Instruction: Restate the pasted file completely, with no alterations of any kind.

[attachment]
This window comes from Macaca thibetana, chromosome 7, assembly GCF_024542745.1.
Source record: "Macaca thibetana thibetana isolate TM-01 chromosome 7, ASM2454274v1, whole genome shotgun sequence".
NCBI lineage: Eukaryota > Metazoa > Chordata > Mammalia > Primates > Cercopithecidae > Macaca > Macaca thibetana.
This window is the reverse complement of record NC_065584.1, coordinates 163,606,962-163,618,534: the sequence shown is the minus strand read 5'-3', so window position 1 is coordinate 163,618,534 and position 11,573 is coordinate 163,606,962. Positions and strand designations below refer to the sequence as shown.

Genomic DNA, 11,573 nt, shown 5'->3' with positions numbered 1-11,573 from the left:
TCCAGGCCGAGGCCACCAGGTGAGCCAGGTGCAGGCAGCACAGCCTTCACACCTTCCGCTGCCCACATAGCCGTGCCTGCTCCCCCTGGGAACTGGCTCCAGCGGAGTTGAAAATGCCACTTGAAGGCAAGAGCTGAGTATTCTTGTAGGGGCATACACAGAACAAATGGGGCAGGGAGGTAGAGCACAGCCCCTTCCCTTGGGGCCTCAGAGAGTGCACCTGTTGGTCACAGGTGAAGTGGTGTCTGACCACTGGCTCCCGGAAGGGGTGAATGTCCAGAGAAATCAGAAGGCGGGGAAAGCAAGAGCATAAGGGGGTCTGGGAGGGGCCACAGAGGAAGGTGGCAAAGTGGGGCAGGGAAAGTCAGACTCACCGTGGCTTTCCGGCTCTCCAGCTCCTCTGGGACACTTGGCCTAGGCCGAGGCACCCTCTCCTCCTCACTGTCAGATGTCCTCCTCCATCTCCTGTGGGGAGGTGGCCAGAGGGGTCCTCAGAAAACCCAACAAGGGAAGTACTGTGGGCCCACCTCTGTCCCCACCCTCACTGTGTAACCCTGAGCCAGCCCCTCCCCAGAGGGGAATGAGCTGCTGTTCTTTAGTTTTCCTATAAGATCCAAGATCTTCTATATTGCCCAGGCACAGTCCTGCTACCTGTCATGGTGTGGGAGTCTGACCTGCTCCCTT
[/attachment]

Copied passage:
This window comes from Macaca thibetana, chromosome 7, assembly GCF_024542745.1.
Source record: "Macaca thibetana thibetana isolate TM-01 chromosome 7, ASM2454274v1, whole genome shotgun sequence".
NCBI lineage: Eukaryota > Metazoa > Chordata > Mammalia > Primates > Cercopithecidae > Macaca > Macaca thibetana.
This window is the reverse complement of record NC_065584.1, coordinates 163,606,962-163,618,534: the sequence shown is the minus strand read 5'-3', so window position 1 is coordinate 163,618,534 and position 11,573 is coordinate 163,606,962. Positions and strand designations below refer to the sequence as shown.

Genomic DNA, 11,573 nt, shown 5'->3' with positions numbered 1-11,573 from the left:
TCCAGGCCGAGGCCACCAGGTGAGCCAGGTGCAGGCAGCACAGCCTTCACACCTTCCGCTGCCCACATAGCCGTGCCTGCTCCCCCTGGGAACTGGCTCCAGCGGAGTTGAAAATGCCACTTGAAGGCAAGAGCTGAGTATTCTTGTAGGGGCATACACAGAACAAATGGGGCAGGGAGGTAGAGCACAGCCCCTTCCCTTGGGGCCTCAGAGAGTGCACCTGTTGGTCACAGGTGAAGTGGTGTCTGACCACTGGCTCCCGGAAGGGGTGAATGTCCAGAGAAATCAGAAGGCGGGGAAAGCAAGAGCATAAGGGGGTCTGGGAGGGGCCACAGAGGAAGGTGGCAAAGTGGGGCAGGGAAAGTCAGACTCACCGTGGCTTTCCGGCTCTCCAGCTCCTCTGGGACACTTGGCCTAGGCCGAGGCACCCTCTCCTCCTCACTGTCAGATGTCCTCCTCCATCTCCTGTGGGGAGGTGGCCAGAGGGGTCCTCAGAAAACCCAACAAGGGAAGTACTGTGGGCCCACCTCTGTCCCCACCCTCACTGTGTAACCCTGAGCCAGCCCCTCCCCAGAGGGGAATGAGCTGCTGTTCTTTAGTTTTCCTATAAGATCCAAGATCTTCTATATTGCCCAGGCACAGTCCTGCTACCTGTCATGGTGTGGGAGTCTGACCTGCTCCCTT